This harassment has been extended to disabled people.  [quick aside, the phrase “disabled people” feels a bit awkward to me but I don’t have an alternative at present]  Disabled people have been portrayed as being freeloaders off the state in the press, in getting “free” cars at taxpayers’ expense**, being more capable than they’d have you believe.  The comments sections of any UK paper or periodical that writes about the economy will include responses on how the disabled are a burden to the taxpayer, regardless of the editorial line of the original article.  The New Statesman recently published an article about how media coverage of disability and disabled people has become more negative over the last decade and more.  It makes interesting but very frustrating reading.  Particularly as the coverage seems to have made some people feel “empowered” to openly harangue the disabled, with the relentless stream of invective from parts of the media shaping their opinion.  It’s in the papers so it must be true, right?

As MW’s carer, I’m fortunate in that I’ve never witnessed any attack on her.  And she’s not reported anything happening whilst she’s been out with anyone else.  That’s not to say I’m not paranoid about it.  Whenever we’re out I’m always watching the reactions of others towards MW, and us both.  On the whole, people are understanding and kind.  I have seen some facial expressions which might have belied a less neighbourly attitude but nothing has been said.  And certainly nothing on the scale of that suffered by Mr Hemingford and his wife.  From his tweets, both he and the friend that accompanied them displayed enormous dignity during and after this attack.  I cannot say that I would do the same.  I’d rather not have to find out.  I’m sure the Hemingfords would have wanted to avoid it too.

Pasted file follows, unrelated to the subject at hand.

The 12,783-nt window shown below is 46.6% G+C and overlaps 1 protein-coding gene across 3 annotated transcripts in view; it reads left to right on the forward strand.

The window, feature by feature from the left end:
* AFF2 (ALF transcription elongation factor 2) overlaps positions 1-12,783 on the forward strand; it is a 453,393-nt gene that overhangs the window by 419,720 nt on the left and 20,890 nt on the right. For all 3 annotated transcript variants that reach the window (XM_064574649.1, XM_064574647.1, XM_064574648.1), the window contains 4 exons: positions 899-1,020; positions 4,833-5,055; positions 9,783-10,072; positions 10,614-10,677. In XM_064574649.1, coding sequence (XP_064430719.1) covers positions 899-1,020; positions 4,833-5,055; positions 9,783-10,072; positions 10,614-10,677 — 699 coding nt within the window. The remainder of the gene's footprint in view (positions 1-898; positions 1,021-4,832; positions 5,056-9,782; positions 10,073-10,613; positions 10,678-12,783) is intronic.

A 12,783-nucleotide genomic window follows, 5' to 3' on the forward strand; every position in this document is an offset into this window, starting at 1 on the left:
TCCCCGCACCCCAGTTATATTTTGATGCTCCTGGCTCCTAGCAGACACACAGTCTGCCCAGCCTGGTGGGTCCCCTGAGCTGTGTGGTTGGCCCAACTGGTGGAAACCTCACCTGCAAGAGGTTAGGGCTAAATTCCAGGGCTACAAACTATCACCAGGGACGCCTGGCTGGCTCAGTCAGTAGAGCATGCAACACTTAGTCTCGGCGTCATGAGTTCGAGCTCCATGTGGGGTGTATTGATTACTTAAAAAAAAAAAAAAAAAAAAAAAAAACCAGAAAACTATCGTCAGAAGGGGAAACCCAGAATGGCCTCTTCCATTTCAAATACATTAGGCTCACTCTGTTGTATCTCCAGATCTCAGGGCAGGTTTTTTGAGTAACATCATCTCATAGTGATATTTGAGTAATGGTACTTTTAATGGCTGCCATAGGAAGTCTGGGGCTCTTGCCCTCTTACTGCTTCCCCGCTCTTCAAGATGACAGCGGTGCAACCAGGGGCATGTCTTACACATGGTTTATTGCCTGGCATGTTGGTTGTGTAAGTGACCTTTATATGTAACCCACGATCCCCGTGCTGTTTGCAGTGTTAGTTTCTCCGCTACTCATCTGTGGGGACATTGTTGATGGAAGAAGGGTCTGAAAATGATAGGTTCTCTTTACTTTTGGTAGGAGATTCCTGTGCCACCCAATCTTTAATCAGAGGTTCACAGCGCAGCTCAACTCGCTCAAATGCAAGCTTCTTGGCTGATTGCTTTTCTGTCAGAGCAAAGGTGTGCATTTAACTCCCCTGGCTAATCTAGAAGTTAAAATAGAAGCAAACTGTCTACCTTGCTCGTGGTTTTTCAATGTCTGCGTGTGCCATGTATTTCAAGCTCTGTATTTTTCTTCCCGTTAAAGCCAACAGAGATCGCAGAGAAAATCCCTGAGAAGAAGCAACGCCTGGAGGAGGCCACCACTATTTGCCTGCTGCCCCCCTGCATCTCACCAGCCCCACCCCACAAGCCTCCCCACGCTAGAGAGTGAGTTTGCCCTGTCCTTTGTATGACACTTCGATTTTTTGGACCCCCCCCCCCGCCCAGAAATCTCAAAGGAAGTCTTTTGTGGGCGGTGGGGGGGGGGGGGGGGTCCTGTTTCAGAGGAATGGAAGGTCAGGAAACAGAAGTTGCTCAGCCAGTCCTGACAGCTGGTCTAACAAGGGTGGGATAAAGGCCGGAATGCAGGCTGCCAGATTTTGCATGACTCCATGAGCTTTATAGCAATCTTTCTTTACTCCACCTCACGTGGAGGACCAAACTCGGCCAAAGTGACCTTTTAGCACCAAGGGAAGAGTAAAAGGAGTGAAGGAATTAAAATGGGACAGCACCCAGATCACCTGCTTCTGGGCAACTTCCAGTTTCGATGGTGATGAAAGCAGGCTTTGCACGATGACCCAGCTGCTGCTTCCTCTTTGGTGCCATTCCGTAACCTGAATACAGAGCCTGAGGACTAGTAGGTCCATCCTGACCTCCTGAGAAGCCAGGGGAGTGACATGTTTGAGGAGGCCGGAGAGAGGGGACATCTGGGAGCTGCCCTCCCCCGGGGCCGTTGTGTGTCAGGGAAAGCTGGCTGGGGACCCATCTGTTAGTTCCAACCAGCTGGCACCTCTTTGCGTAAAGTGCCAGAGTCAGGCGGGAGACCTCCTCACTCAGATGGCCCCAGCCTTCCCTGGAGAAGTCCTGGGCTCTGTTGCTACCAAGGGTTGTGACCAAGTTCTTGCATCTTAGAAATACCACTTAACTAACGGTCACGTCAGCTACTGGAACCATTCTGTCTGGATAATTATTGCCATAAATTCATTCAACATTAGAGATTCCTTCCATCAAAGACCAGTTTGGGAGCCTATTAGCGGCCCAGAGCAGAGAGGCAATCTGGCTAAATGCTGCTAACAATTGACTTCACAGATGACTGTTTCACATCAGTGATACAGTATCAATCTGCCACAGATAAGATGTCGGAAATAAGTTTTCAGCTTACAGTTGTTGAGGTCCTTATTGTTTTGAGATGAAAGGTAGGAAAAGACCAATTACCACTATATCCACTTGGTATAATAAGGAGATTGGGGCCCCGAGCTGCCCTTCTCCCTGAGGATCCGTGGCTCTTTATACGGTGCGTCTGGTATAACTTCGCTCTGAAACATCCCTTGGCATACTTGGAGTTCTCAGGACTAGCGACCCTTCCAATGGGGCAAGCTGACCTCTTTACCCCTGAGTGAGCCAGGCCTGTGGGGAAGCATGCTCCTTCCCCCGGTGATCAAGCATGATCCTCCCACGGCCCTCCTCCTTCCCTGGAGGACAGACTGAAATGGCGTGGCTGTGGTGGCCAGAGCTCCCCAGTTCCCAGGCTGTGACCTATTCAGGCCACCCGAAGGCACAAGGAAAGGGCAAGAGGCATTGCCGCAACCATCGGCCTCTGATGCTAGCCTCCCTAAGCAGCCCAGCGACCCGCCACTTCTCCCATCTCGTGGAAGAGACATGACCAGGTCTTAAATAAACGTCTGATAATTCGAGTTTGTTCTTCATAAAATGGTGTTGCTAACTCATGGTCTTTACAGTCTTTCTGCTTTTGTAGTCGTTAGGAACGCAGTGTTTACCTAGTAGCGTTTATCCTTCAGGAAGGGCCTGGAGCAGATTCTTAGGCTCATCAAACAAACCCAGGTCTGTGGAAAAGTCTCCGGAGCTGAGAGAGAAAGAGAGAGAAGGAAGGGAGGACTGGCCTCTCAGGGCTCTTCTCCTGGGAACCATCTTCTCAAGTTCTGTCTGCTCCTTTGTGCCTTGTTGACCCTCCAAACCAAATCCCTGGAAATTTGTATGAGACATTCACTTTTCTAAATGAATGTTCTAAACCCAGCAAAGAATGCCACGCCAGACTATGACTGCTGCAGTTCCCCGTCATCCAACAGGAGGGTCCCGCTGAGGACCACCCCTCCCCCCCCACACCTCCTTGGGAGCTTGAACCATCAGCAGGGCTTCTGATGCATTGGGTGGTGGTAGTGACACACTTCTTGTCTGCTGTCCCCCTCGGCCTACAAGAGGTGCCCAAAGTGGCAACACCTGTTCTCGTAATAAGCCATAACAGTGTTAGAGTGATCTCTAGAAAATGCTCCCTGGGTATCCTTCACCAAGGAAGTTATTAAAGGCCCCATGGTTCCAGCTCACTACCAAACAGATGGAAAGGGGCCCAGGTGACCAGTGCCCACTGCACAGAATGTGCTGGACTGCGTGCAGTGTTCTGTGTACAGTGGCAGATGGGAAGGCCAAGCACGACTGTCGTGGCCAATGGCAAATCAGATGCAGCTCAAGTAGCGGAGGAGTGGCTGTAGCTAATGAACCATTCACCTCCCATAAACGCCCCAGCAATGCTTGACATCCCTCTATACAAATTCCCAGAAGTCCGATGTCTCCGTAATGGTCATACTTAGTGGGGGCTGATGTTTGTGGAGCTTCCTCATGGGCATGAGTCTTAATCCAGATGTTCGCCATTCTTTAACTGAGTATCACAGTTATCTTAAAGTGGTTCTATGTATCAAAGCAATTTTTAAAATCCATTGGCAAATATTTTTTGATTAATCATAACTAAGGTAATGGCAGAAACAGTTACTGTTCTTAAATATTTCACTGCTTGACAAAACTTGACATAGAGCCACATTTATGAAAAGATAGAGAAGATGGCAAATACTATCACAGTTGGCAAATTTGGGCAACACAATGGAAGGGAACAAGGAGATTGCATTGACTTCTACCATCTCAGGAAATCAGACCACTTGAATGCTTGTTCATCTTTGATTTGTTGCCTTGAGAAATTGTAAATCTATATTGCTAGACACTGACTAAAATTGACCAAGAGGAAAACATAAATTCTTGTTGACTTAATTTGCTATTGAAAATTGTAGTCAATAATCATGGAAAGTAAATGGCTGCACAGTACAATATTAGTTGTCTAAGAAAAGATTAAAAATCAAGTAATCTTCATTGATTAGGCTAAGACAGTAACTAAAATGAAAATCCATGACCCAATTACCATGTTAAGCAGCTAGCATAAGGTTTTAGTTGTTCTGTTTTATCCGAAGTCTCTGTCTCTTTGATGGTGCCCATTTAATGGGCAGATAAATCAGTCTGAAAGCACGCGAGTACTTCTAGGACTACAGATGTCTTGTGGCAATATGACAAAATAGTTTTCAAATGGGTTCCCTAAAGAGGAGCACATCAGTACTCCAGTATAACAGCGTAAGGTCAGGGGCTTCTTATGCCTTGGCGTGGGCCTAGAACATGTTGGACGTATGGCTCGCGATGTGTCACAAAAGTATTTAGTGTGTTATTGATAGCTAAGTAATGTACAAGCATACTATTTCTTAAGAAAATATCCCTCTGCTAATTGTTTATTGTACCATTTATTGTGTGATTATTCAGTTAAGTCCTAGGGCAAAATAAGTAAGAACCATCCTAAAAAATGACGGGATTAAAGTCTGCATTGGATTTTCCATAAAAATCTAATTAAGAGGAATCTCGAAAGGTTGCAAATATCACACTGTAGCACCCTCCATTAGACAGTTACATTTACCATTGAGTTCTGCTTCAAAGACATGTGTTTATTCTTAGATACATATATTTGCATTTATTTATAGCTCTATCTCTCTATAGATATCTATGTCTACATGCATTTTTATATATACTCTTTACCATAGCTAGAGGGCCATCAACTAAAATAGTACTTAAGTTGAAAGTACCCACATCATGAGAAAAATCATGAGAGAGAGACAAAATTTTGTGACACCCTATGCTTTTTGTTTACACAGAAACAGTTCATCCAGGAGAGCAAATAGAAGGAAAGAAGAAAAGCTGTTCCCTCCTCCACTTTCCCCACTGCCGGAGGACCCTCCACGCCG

I call what happened to Mr & Mrs Hemingford “an attack” and the person who perpetrated it “an attacker” because that exactly what it and he were.  They’re as offensive as any other assault on an individual of a discriminatory nature – just because there’s not yet a crime of disability hate doesn’t mean it’s any less of an injustice.  If we were discussing a similar attack of a racist or homophobic nature, for example, the attacker would have been dealt with far more harshly by those around him.  Since no-one else (bar their friend) made any attempt to defend the Hemingfords, I can only surmise that discrimination against disabled people is acceptable to a significant section of society.  That this individual seemed to assume he had implicit support for his views, and his attack, from both the popular press and from the Government of the day makes it more revolting still.

History teaches us that economic difficulty has been a catalyst for authority to behave in an abhorrent manner towards minorities and weaker groups within society for its own end – with appalling results.  George Santayana was right, “Those who cannot remember the past are condemned to repeat it”.